State Roundup, January 24, 2011

BUDGET: Reporters are delving a bit more deeply into how Gov. Martin O’Malley’s budget proposal affects their constituents:

COULD HAVE BEEN WORSE: It could have been much, much worse. That was the sentiment that ran through the State House as O’Malley briefed counties officials, union leaders, environmentalists, teachers and lawmakers on his $34.2 billion state budget proposal for 2012, writes Annie Linskey for the Sun.

DBED GETS MORE: Gary Haber of the Baltimore Business Journal writes that the Maryland Department of Business and Economic Development will see an additional $5 million in funding.

MEDICAID GETS LESS: O’Malley proposed cutting the state’s Medicaid payments to hospitals by $264 million — more than the medical community was expecting, Emily Mullin reports for the BBJ.

CLOSING THE GAP: Here’s Scott Dance’s BBJ piece on other ways O’Malley intends to close the $1.35 billion budget deficit.

TUITION HIKE: Tuition will likely increase 3 percent for the second year in a row as part of a broader effort to close a projected $1.35 billion state budget shortfall, but university and other state employees may avoid layoffs or furloughs, Yasmeen Abutaleb writes for the Diamondback.

CRITICS HIT BACK: Critics of the plan were quick to label the budget as fiscally irresponsible, writes the Washington Examiner’s Hayley Peterson.

State workers unions intend to fight O’Malley’s proposal to have workers pay more into their retirement funds, Aaron Davis and John Wagner report for the Post.

The governor’s spending proposal takes some important steps to solving the state’s long-term fiscal problems, but more needs to be done, writes the Sun’s editorial board.

Red Maryland’s Mark Newgent goes after O’Malley for his plan to cut Medicaid funding, calling it a tax increase.

NOT SO BAD IN BACO: Baltimore County, which, like others across the state, had been bracing for much worse news after the Democratic governor had warned last month of “a diet of steady cuts,” will see a slight increase in funding, reports Bryan Sears of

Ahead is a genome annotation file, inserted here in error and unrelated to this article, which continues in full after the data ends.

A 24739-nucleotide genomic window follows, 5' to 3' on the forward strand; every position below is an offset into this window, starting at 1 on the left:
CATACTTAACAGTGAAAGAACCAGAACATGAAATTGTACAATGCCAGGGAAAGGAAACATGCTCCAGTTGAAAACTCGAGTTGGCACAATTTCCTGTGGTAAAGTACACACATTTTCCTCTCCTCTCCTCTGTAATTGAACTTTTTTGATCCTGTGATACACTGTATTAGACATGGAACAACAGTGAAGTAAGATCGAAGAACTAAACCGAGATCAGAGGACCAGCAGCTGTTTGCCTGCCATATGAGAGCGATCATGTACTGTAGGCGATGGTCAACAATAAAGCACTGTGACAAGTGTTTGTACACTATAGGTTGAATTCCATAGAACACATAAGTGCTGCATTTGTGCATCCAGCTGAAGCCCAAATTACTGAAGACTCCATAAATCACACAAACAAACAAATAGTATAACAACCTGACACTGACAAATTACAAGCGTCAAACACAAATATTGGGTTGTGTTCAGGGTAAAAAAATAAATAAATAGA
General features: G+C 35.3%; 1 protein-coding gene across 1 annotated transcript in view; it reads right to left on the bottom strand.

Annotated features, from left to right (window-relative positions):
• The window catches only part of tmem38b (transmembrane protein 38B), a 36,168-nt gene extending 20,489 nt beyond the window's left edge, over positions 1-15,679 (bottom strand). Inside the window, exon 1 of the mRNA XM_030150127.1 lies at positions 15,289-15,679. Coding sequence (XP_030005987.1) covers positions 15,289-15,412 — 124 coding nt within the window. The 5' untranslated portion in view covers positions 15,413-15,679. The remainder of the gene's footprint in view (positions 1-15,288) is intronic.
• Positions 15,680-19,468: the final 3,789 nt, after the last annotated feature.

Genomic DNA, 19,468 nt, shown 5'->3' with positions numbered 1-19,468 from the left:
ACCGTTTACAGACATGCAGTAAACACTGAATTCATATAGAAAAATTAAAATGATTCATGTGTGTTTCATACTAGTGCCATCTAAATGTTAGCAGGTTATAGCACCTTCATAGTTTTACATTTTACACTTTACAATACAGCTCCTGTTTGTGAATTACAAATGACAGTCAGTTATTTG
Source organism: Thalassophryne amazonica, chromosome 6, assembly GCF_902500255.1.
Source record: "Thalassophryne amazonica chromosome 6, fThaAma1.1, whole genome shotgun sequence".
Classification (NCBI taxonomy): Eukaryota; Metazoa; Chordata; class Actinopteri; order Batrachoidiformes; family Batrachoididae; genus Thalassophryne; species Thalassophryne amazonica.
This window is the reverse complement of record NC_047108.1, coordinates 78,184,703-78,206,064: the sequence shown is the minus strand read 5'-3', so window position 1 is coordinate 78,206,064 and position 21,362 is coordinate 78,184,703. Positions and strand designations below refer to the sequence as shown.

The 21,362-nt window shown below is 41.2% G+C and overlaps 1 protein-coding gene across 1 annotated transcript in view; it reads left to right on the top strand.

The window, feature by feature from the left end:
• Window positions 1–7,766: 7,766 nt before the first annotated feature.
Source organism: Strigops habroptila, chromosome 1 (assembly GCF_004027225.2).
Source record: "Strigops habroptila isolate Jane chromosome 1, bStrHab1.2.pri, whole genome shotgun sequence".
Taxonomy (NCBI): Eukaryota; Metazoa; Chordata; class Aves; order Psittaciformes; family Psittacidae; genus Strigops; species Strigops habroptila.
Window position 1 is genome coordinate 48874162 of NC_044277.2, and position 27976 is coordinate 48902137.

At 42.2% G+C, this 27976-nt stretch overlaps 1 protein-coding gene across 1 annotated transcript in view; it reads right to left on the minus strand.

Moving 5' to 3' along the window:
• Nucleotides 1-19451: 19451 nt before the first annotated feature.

WACO CAPITAL PROJECTS: O’Malley’s fiscal 2012 capital budget proposal includes at least a dozen projects in Washington County, Andrew Schotz reports for the Hagerstown Herald Mail.

HARFORD RESPONSE: Harford County Executive David Craig responded to O’Malley’s budget in written form. He said he “was encouraged … to see small symbolic steps in the direction of realizing that there is room for consolidating and streamlining government without compromising the vital services our citizens have come to expect.” Read the statement in the Dagger.

BUDGET BRIEFING: The third week of the 2011 session of the Maryland General Assembly begins this afternoon, writes Robert Lang of WBAL-AM, when two committees get a briefing on O’Malley’s budget.


GROWING JOBS: Hoping to spur jobs, innovation and economic growth, O’Malley wants to tap tax revenue to invest $100 million in fledgling technology, life sciences and other companies across the state. Gus Sentementes of the Sun reports that O’Malley plans to unveil details of the “Invest Maryland” program today.

IMMIGRANTS BLAMED: In a new report, the Federation for American Immigration Reform is blaming the overpopulation of the Chesapeake Bay watershed, and the resulting environmental destruction, on the influx of immigrants coming into the area, Abby Rogers reports for

JACOBS MINORITY LEADER: Maryland Senate Republicans chose Sen. Nancy Jacobs as minority leader — just weeks after voting her out of the minority whip position, the Sun’s Julie Bykowicz reports. She is the first minority leader in Annapolis.

Jacobs replaces Sen. Allan Kittleman, who resigned last week, John Wagner reports for the Post.

BOOZE TAX: Retailers and wholesalers that sell distilled spirits in Maryland are, predictably, mounting a fierce opposition to the proposal to raise a taxes on booze, but lawmakers need to look at whether the tax does what proponents say it will do, writes the editorialists for the Salisbury Daily Times.

PERSONAL LEGISLATION: Julie Bykowicz of the Sun writes an in-depth piece about several state lawmakers whose personal lives have inspired them to write or support certain piece of legislation. Among them is a gay legislator, one who suffered from cancer and a naturalized citizen.

The majority leaders in both the Maryland House and Senate are acting as lead sponsors of bills this session allowing same-sex marriage, a symbolic move meant to underscore the momentum behind the legislation, writes John Wagner of the Post.